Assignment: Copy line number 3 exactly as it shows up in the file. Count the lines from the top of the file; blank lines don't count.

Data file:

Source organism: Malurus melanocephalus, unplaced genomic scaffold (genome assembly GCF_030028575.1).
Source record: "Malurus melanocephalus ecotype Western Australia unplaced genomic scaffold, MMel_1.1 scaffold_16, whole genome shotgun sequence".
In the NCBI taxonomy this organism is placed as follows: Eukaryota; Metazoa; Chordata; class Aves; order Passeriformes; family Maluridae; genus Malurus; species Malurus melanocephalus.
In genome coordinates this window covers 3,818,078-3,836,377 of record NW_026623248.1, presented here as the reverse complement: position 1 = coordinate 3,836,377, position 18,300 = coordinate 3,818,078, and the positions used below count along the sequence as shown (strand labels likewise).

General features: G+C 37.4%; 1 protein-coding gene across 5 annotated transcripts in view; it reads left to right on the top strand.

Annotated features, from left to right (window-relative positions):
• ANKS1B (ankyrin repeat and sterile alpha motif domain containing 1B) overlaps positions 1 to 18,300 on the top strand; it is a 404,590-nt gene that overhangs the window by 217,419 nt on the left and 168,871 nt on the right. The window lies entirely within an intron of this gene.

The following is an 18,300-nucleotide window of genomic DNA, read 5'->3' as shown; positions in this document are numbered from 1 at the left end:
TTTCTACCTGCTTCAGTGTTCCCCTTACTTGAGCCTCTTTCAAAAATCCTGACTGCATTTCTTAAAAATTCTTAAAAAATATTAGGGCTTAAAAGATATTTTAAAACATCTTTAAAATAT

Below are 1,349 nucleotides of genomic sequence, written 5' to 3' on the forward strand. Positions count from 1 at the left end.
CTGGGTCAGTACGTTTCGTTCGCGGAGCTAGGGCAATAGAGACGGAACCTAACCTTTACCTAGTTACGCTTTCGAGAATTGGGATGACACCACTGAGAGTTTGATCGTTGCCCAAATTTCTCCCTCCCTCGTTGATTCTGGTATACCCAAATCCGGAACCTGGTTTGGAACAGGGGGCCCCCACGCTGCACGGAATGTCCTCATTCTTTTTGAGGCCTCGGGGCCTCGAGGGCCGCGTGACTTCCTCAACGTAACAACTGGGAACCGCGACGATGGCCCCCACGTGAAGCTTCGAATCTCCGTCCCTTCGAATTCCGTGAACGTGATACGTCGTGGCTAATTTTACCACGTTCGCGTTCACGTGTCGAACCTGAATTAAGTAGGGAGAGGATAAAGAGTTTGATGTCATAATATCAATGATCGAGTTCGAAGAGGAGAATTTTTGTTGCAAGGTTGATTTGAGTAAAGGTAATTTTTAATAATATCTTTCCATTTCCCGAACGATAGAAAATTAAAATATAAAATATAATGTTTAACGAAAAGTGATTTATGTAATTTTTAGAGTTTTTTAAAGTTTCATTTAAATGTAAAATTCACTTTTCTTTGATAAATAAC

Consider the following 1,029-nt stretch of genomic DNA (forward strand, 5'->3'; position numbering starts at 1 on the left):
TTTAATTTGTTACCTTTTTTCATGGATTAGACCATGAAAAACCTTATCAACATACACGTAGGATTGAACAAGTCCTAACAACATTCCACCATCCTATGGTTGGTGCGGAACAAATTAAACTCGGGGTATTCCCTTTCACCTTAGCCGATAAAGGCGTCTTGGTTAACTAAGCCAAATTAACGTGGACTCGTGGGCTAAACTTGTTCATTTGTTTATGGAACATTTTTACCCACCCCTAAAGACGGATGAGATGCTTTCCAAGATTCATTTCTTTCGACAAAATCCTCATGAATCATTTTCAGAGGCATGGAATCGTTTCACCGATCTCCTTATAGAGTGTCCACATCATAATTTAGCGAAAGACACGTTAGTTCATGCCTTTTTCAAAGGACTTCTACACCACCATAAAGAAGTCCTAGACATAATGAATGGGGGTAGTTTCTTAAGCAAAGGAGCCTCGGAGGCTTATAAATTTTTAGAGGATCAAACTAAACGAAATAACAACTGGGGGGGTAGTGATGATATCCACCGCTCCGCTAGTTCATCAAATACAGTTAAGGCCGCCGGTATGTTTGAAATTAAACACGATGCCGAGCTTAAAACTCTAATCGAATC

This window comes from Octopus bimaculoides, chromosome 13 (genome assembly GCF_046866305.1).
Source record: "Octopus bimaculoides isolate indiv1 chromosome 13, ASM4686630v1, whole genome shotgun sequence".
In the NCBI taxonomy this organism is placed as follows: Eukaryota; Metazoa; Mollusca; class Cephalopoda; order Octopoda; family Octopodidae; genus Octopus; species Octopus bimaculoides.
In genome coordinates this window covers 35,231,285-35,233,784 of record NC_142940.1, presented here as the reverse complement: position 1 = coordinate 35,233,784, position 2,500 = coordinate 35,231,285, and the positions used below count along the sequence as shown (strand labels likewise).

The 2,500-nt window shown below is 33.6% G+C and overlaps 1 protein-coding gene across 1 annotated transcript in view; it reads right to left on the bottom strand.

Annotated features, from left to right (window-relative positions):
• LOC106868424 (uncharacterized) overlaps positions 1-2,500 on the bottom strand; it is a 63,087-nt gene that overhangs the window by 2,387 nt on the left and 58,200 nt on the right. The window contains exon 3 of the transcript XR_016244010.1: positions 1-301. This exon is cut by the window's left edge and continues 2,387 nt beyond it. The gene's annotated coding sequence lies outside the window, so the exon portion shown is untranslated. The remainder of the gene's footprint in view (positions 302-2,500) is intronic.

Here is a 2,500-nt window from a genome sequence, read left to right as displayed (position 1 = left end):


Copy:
In the NCBI taxonomy this organism is placed as follows: Eukaryota; Metazoa; Chordata; class Aves; order Passeriformes; family Maluridae; genus Malurus; species Malurus melanocephalus.